Boulder’s Prima-Temp Applying Wireless Tech To Work In Family Planning

By Charlie Brennan
Daily Camera, Boulder, Colo.

In this digital age, is it any surprise that a Boulder firm is launching a product employing wireless technology to advise couples hoping to conceive when it’s time to get down to business in the bedroom?

Aspiring moms and dads, prepare to meet Priya, which may have the potential to bring your baby-making scheduling into the 21st century as fast as you can say, “There’s an app for that.”

Because now there is.

Priya is the brand name on an intravaginal sensor being brought to market soon by Boulder’s Prima-Temp, which bills itself as offering “the most precise and accurate core body temperature measurements available.”

An over-the-counter intra-vaginal ring a woman can wear for a month at a time will continually monitor her core temperature; and when those temperature fluctuations indicate the time is right, the message “You are about to ovulate” will pop up on her smartphone.

This companion message can also be sent to her partner: “It’s time to get busy, we have identified that your partner is about to ovulate.”

“People get it,” said Prima-Temp President and CEO Lauren Costantini in an interview at the start-up’s Boulder office earlier this week. “It’s pretty straightforward. There’s nothing too high tech about it.”

It started in the barnyard, actually.

Wade Webster, a doctor and son of a Greeley feedlot owner, first developed a sensor temperature-measuring capsule swallowed by dairy cattle, where it dwells in one chamber of the animal’s stomach, providing early notice of illness or disease through temperature fluctuations in its body.

Webster holds the patent on that device, now widely used in agriculture, and he is credited as an inventor on the patent that Prima-Temp holds on the intravaginal sensor. He has contended that women are more likely to become pregnant through temperature monitoring than with expensive in-vitro fertilization, which can cost well over $10,000.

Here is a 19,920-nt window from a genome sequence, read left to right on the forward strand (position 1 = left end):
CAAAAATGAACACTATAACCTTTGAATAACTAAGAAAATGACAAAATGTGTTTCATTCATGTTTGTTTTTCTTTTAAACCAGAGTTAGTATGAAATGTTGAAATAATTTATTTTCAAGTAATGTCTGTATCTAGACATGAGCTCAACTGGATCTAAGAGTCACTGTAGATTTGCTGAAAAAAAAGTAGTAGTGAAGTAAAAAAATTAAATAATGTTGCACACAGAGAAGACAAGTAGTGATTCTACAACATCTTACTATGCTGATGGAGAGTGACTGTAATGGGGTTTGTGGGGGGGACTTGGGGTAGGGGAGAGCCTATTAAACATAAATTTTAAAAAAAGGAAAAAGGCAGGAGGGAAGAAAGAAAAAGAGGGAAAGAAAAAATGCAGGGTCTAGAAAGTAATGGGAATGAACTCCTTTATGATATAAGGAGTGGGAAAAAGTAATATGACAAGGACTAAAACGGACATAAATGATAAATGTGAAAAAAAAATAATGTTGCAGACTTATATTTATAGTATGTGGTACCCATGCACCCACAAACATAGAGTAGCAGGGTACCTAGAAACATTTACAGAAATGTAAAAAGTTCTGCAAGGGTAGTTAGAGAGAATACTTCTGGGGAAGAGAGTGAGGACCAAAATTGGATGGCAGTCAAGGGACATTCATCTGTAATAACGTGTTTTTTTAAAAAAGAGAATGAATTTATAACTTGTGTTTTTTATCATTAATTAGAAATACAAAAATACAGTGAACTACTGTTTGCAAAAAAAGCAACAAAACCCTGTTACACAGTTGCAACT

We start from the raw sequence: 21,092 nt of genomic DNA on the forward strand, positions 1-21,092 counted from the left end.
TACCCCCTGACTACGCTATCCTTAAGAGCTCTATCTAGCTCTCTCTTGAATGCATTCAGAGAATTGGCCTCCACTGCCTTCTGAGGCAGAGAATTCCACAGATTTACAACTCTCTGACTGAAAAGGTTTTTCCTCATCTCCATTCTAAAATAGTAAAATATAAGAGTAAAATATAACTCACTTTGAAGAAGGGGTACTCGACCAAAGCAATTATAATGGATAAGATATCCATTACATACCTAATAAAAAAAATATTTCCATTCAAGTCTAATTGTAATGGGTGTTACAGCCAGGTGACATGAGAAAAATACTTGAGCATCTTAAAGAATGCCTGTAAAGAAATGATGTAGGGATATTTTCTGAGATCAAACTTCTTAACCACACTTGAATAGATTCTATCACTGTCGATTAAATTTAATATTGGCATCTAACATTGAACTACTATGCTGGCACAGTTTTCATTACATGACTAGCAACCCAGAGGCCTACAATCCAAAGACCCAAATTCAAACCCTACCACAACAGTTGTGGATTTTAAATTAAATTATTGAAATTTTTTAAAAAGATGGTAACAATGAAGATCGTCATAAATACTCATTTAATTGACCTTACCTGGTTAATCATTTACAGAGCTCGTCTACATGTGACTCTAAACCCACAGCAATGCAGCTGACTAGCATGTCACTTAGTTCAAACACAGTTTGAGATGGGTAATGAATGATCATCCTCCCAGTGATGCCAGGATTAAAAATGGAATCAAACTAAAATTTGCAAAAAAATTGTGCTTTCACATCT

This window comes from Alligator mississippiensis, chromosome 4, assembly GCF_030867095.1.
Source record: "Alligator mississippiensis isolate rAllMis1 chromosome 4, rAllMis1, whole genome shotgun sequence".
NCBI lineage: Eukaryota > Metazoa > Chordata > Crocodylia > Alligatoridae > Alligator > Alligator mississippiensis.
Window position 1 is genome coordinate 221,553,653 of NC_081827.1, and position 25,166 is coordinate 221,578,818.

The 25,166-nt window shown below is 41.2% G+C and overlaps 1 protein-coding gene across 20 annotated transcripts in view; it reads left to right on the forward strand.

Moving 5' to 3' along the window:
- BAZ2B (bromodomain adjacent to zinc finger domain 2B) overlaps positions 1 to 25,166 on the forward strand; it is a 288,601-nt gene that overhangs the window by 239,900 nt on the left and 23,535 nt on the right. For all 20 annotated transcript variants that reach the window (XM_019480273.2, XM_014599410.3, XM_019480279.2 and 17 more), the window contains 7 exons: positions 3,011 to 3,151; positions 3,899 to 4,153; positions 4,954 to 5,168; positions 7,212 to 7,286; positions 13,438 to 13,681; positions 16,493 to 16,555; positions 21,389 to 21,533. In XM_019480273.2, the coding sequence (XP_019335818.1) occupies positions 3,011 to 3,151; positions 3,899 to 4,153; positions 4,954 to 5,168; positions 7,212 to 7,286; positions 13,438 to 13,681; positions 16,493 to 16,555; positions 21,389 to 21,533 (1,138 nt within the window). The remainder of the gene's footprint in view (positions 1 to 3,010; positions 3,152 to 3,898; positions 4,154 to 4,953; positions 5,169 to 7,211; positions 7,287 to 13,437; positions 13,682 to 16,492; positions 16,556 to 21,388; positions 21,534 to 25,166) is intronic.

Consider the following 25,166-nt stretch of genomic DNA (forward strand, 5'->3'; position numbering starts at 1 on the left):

Product could ship in April or May
For years, women have tracked their fertility by taking their own temperature at rest early each morning, watching for the increase in body temperature that accompanies the increase of the hormone progesterone that accompanies ovulation.

But Costantini, a former faculty member at Harvard Medical School/McLean Hospital, where she investigated mechanisms and treatments for neurodegeneration, said the timing of a woman’s ovulation is a little more complicated.

“What’s interesting is, two days before ovulation, there is a very slight dip in temperature. It’s really short, and it’s really small, and the only way to capture that is through continuous temperature sensing, not taking your temperature once a day,” Costantini said.

Monitoring the core temperature continuously, she said, can capture that slight dip, as little as 0.5 degrees, that precedes the increase of 1 or 2 degrees women are looking for by a once-daily oral reading.

“If you can picture ovulation as the egg drops down, the best scenario is to have the sperm down there, like a catcher’s mitt,” she said. “The sperm can stay alive two to three days, but the egg only stays alive for 24 hours. So the best time for conception is two days before ovulation.

“But current methods only allow women to identify when she already ovulated. So she has kind of lost the best chance that month.”

Some pre-orders for the product, which will sell for $150 for a ring lasting 30 days, have been taken already during a crowd-funding campaign, and more will be taken soon, with an eye toward initiating shipments in April or May.
Jeffrey Nathanson is CEO of Prime Health, a Denver-based nonprofit organization that he said is dedicated to making Colorado the “healthiest state in the union through the adoption of digital health products.”

At the annual Colorado Digital Health Challenge it sponsored Sept. 30, Prima-Temp was one of eight startups selected based on its pitch to share in $150,000 provided by the Colorado Health Foundation, to also be paired with a host institution to boost the launch of its product.

“Lauren brought the house down,” Nathanson said. “When Dr. David Brody of Denver Health asked, ‘Do the males, or the partners, the husbands get notified as well when they are fertile?’ Lauren said, only if the woman agreed, and the ring tone for the males is Barry White and the Love Unlimited Orchestra.”

Costantini knows there are those to whom the product won’t appeal — “There are women who say, ‘I don’t want anything electronic inside of me; I don’t want a thermometer inside of me” — but believes it will appeal to a wide range of women, from those who simply like the convenience, to those who have struggled to conceive.

“For the women who are about to go into in vitro fertilization — for many women that’s the next step — there’ no (insurance) reimbursement, and it’s $15,000 per cycle, out of pocket.

“Those are the ones I get emails from, saying, ‘We want to try this for a few months, as a last shot…’ That market is an easy market to capture, with our pricepoint.”

Nathanson believes in Priya’s potential. “Absolutely, without question,” he said.

“We believe it’s companies like Lauren’s that are going to lead the way” in bringing “key information technologies” to health care, Nathanson said.

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